KAPITI CLINIC

33 Ihakara Street

Paraparaumu

Kapiti

 

OPEN HOURS:

Mon - 7am-4.30pm

Tues - 9.30am-7pm

Wed - 7am-4.30pm

Thur - 9.30am-7pm

Fri  - 7am-3pm

CONTACT

info@exercisewell.co.nz

022 602 2367

(04) 390 0560

© EXERCISEWELL Limited 2019

BY KYLIE CHAPMAN - CLINICAL EXERCISE PHYSIOLOGIST.

Archive

Please reload

Tags

Please reload

6 Benefits of Exercise for Lung Conditions

February 20, 2018

 

Let's face it, struggling to breathe sucks. Shortness of breath is the most common and uncomfortable symptom of chronic (long-term) lung diseases. Living with a health condition like chronic severe asthma, chronic bronchitis, interstitial lung disease and emphysema can be difficult at times, but having an effective management plan, taking your medications as prescribed and exercising on a regular basis can help you get more out of life. 

 

Regular exercise is one of the most effective treatments for chronic lung conditions. It can dramatically improve the way you feel and help with managing symptoms of these conditions.

 

If you have a long term lung condition, the thought of becoming out of breath quickly can be scary and you may not feel motivated to exercise. It can be tempting to avoid exercise because you think it will make you breathless, but if you do less activity you become less fit and daily activities will become even harder.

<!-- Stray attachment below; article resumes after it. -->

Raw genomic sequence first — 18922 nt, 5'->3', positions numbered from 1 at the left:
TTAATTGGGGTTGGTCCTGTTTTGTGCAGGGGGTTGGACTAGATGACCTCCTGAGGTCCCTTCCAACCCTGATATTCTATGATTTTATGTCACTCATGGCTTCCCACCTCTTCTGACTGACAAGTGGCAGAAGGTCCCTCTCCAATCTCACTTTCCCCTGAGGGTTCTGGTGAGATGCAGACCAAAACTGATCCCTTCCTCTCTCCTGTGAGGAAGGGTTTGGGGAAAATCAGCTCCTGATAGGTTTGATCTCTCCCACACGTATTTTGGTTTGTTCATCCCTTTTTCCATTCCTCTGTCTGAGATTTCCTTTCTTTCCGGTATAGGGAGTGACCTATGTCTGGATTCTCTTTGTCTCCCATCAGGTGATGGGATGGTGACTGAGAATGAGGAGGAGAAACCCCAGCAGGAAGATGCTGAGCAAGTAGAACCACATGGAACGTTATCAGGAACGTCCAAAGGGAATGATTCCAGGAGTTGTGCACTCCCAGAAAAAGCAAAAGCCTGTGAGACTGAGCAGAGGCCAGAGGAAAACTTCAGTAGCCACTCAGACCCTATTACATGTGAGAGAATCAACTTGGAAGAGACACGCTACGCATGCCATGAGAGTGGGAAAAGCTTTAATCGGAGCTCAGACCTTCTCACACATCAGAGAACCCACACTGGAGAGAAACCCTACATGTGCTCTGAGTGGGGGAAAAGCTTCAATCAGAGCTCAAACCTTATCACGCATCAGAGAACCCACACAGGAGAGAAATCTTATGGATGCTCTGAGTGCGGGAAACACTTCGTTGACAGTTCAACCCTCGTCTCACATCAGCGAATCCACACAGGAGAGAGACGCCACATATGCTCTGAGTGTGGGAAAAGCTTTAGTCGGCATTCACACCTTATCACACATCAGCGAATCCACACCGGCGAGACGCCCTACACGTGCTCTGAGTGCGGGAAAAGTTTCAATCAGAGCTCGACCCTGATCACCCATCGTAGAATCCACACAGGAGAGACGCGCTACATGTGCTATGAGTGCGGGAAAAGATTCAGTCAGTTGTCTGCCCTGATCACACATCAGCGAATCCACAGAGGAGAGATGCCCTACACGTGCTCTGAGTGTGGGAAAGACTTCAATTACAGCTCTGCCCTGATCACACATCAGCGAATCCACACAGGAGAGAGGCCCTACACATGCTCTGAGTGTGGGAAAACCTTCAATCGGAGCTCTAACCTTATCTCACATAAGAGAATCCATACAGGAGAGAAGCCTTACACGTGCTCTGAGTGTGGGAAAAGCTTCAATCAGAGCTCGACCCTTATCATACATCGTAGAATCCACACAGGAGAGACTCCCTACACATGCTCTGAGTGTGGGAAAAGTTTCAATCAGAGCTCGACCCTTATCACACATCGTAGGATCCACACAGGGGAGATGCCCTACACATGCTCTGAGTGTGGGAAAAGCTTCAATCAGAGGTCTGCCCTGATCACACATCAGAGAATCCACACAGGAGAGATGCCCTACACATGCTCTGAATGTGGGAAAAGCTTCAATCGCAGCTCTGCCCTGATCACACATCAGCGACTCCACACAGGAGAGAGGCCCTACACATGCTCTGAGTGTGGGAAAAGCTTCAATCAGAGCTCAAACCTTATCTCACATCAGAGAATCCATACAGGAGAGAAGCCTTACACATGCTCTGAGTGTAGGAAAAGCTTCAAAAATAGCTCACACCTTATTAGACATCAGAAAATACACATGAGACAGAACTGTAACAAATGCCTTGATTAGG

Before starting an exercise programme, it is important to check in with your Doctor or nurse first to asses how stable your condition is. If you need help and guidance, a clinical exercise physiologist or physiotherapist will be able to give you exercises that are safe you to complete and will provide you benefit. 

 

All exercise programmes must be built up over time to allow the body to adapt. It's important that you exercise at your own pace. If you reach a stage where you are too breathless to talk, then slow down the pace or if necessary take a short pause. Intermittent exercises can also help you to deal with the shortness of breath. In this case you alternate brief exercise, lasting 1–2 minutes, with 1-2 minutes of rest (or slower exercise). This is called ‘interval training’.

 

The more you do overtime, the more you will be able to do!

 

Here's a quick summary of the benefits of exercise for chronic lung diseases.

 

 

 

Please reload

Recent Posts

Please reload